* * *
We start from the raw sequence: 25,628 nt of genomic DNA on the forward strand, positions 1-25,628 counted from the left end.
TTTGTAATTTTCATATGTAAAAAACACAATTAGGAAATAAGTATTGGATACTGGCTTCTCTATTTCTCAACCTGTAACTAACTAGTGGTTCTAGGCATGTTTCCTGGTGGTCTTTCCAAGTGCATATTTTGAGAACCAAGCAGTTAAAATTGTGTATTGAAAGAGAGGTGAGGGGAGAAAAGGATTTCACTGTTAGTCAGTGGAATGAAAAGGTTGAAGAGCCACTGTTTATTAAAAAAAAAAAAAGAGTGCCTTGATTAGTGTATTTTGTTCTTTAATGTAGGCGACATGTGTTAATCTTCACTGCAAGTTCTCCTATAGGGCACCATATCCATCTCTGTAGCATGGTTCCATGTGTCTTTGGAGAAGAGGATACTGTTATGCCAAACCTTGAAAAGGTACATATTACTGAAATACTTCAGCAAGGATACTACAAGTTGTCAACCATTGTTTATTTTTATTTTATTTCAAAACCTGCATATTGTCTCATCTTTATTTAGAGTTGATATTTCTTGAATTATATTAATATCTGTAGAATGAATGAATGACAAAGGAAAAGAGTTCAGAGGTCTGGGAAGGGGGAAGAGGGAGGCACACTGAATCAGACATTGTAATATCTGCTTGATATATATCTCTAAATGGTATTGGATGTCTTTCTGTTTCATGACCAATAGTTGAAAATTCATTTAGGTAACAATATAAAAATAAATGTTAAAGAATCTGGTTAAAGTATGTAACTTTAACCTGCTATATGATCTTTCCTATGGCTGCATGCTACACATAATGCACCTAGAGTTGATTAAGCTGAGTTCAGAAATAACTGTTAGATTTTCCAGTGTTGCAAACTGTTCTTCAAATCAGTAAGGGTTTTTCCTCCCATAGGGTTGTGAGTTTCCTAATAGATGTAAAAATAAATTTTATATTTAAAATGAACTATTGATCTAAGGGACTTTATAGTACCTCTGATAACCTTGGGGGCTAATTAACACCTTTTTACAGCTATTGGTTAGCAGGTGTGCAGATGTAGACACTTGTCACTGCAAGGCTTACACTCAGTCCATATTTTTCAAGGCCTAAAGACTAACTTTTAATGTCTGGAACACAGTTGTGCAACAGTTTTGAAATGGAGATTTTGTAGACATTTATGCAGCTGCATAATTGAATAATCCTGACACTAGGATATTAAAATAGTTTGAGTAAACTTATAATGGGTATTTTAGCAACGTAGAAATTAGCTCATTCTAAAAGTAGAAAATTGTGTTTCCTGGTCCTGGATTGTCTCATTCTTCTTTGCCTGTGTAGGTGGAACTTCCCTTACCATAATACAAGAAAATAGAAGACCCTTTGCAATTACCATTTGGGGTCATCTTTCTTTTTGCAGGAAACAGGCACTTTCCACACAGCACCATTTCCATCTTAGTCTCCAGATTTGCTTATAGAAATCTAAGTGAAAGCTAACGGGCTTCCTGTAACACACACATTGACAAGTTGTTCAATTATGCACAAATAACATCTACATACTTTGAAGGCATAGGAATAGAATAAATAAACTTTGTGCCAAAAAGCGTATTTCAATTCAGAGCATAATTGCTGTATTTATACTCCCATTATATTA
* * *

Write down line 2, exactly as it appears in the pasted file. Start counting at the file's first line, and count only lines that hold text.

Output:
TTTGTAATTTTCATATGTAAAAAACACAATTAGGAAATAAGTATTGGATACTGGCTTCTCTATTTCTCAACCTGTAACTAACTAGTGGTTCTAGGCATGTTTCCTGGTGGTCTTTCCAAGTGCATATTTTGAGAACCAAGCAGTTAAAATTGTGTATTGAAAGAGAGGTGAGGGGAGAAAAGGATTTCACTGTTAGTCAGTGGAATGAAAAGGTTGAAGAGCCACTGTTTATTAAAAAAAAAAAAAGAGTGCCTTGATTAGTGTATTTTGTTCTTTAATGTAGGCGACATGTGTTAATCTTCACTGCAAGTTCTCCTATAGGGCACCATATCCATCTCTGTAGCATGGTTCCATGTGTCTTTGGAGAAGAGGATACTGTTATGCCAAACCTTGAAAAGGTACATATTACTGAAATACTTCAGCAAGGATACTACAAGTTGTCAACCATTGTTTATTTTTATTTTATTTCAAAACCTGCATATTGTCTCATCTTTATTTAGAGTTGATATTTCTTGAATTATATTAATATCTGTAGAATGAATGAATGACAAAGGAAAAGAGTTCAGAGGTCTGGGAAGGGGGAAGAGGGAGGCACACTGAATCAGACATTGTAATATCTGCTTGATATATATCTCTAAATGGTATTGGATGTCTTTCTGTTTCATGACCAATAGTTGAAAATTCATTTAGGTAACAATATAAAAATAAATGTTAAAGAATCTGGTTAAAGTATGTAACTTTAACCTGCTATATGATCTTTCCTATGGCTGCATGCTACACATAATGCACCTAGAGTTGATTAAGCTGAGTTCAGAAATAACTGTTAGATTTTCCAGTGTTGCAAACTGTTCTTCAAATCAGTAAGGGTTTTTCCTCCCATAGGGTTGTGAGTTTCCTAATAGATGTAAAAATAAATTTTATATTTAAAATGAACTATTGATCTAAGGGACTTTATAGTACCTCTGATAACCTTGGGGGCTAATTAACACCTTTTTACAGCTATTGGTTAGCAGGTGTGCAGATGTAGACACTTGTCACTGCAAGGCTTACACTCAGTCCATATTTTTCAAGGCCTAAAGACTAACTTTTAATGTCTGGAACACAGTTGTGCAACAGTTTTGAAATGGAGATTTTGTAGACATTTATGCAGCTGCATAATTGAATAATCCTGACACTAGGATATTAAAATAGTTTGAGTAAACTTATAATGGGTATTTTAGCAACGTAGAAATTAGCTCATTCTAAAAGTAGAAAATTGTGTTTCCTGGTCCTGGATTGTCTCATTCTTCTTTGCCTGTGTAGGTGGAACTTCCCTTACCATAATACAAGAAAATAGAAGACCCTTTGCAATTACCATTTGGGGTCATCTTTCTTTTTGCAGGAAACAGGCACTTTCCACACAGCACCATTTCCATCTTAGTCTCCAGATTTGCTTATAGAAATCTAAGTGAAAGCTAACGGGCTTCCTGTAACACACACATTGACAAGTTGTTCAATTATGCACAAATAACATCTACATACTTTGAAGGCATAGGAATAGAATAAATAAACTTTGTGCCAAAAAGCGTATTTCAATTCAGAGCATAATTGCTGTATTTATACTCCCATTATATTA